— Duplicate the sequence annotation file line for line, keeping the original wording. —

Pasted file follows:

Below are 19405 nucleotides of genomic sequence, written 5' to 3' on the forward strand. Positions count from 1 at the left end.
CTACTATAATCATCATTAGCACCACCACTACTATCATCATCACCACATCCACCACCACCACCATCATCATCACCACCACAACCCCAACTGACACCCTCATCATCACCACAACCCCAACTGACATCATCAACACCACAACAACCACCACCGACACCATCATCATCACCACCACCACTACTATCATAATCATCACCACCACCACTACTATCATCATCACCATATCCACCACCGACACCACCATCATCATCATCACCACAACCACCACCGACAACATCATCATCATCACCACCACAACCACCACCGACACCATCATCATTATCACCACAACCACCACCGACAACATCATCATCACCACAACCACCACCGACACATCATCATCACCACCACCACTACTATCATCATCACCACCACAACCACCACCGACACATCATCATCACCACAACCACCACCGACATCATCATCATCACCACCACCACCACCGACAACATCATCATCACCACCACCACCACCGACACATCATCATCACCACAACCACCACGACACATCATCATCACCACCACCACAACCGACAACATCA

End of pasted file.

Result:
Below are 19405 nucleotides of genomic sequence, written 5' to 3' on the forward strand. Positions count from 1 at the left end.
CTACTATAATCATCATTAGCACCACCACTACTATCATCATCACCACATCCACCACCACCACCATCATCATCACCACCACAACCCCAACTGACACCCTCATCATCACCACAACCCCAACTGACATCATCAACACCACAACAACCACCACCGACACCATCATCATCACCACCACCACTACTATCATAATCATCACCACCACCACTACTATCATCATCACCATATCCACCACCGACACCACCATCATCATCATCACCACAACCACCACCGACAACATCATCATCATCACCACCACAACCACCACCGACACCATCATCATTATCACCACAACCACCACCGACAACATCATCATCACCACAACCACCACCGACACATCATCATCACCACCACCACTACTATCATCATCACCACCACAACCACCACCGACACATCATCATCACCACAACCACCACCGACATCATCATCATCACCACCACCACCACCGACAACATCATCATCACCACCACCACCACCGACACATCATCATCACCACAACCACCACGACACATCATCATCACCACCACCACAACCGACAACATCA